Linked by Thom Holwerda on Fri 25th May 2012 14:55 UTC
General Unix James Hague: "But all the little bits of complexity, all those cases where indecision caused one option that probably wasn't even needed in the first place to be replaced by two options, all those bad choices that were never remedied for fear of someone somewhere having to change a line of code... They slowly accreted until it all got out of control, and we got comfortable with systems that were impossible to understand." Counterpoint by John Cook: "Some of the growth in complexity is understandable. It's a lot easier to maintain an orthogonal design when your software isn't being used. Software that gets used becomes less orthogonal and develops diagonal shortcuts." If there's ever been a system in dire need of a complete redesign, it's UNIX and its derivatives. A mess doesn't even begin to describe it (for those already frantically reaching for the comment button, note that this applies to other systems as well).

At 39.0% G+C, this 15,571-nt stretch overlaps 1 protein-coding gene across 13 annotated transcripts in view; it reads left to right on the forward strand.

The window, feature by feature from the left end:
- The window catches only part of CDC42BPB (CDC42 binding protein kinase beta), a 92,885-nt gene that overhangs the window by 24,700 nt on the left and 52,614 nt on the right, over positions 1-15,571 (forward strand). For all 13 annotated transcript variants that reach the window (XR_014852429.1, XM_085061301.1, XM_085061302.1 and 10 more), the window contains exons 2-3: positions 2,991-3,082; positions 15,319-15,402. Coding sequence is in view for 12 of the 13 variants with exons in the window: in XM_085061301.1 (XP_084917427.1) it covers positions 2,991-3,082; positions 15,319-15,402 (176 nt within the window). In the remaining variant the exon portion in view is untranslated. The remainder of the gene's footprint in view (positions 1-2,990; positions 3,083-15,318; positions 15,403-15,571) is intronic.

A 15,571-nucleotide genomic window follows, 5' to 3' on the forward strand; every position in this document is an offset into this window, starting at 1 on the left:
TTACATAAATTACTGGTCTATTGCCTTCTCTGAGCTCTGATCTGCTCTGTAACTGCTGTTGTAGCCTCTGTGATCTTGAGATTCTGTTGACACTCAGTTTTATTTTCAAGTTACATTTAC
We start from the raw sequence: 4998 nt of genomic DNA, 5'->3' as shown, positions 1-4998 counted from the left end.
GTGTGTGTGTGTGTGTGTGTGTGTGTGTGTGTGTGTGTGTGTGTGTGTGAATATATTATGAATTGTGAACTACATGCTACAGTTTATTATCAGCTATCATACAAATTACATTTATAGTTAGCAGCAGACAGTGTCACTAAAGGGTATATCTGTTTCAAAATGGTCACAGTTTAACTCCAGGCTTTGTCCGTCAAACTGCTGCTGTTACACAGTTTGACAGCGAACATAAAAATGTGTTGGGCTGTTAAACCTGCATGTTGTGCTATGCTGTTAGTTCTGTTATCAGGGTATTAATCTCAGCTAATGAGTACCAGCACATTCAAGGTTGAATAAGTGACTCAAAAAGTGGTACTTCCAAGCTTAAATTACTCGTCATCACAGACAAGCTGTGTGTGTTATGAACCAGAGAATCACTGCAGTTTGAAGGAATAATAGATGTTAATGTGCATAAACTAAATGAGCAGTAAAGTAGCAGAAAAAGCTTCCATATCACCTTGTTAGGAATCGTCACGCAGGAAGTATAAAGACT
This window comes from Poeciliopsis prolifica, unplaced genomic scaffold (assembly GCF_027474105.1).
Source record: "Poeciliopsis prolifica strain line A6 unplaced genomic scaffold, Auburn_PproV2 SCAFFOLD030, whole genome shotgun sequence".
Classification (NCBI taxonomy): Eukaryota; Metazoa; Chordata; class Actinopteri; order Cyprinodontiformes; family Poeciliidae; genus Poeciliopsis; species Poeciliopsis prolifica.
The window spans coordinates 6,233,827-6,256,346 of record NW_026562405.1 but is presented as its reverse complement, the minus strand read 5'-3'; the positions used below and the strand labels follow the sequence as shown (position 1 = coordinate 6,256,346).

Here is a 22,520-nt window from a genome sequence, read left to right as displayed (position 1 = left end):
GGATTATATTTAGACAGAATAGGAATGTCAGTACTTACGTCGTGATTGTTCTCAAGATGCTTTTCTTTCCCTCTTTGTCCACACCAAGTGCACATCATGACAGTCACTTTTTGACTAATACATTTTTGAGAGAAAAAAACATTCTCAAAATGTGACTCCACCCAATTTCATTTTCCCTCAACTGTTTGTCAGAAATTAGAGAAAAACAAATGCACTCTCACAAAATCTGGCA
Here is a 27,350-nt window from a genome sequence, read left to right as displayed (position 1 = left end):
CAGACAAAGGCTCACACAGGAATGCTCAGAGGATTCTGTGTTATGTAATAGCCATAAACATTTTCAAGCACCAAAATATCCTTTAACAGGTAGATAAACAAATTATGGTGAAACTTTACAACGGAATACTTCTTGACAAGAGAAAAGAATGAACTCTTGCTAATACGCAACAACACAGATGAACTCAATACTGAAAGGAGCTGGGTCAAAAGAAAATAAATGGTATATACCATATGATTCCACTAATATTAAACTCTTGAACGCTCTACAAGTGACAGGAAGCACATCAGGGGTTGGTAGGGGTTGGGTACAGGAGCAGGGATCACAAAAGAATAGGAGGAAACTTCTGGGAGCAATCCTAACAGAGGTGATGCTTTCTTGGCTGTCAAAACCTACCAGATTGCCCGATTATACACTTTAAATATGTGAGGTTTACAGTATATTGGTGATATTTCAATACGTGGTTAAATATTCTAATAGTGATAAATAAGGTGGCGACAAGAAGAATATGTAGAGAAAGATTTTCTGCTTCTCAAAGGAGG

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RE[2]: Levels of design
by kwan_e on Fri 25th May 2012 16:11 UTC in reply to "RE: Levels of design"
kwan_e
Member since:
2007-02-18

Totally agree. Just see TermKit (http://acko.net/blog/on-termkit/) to see how terminal should look like.


All I see is yet another GUI/DE replacement that runs in its own window.

A new broom sweeps clean, but new brooms becomes old brooms in short time.

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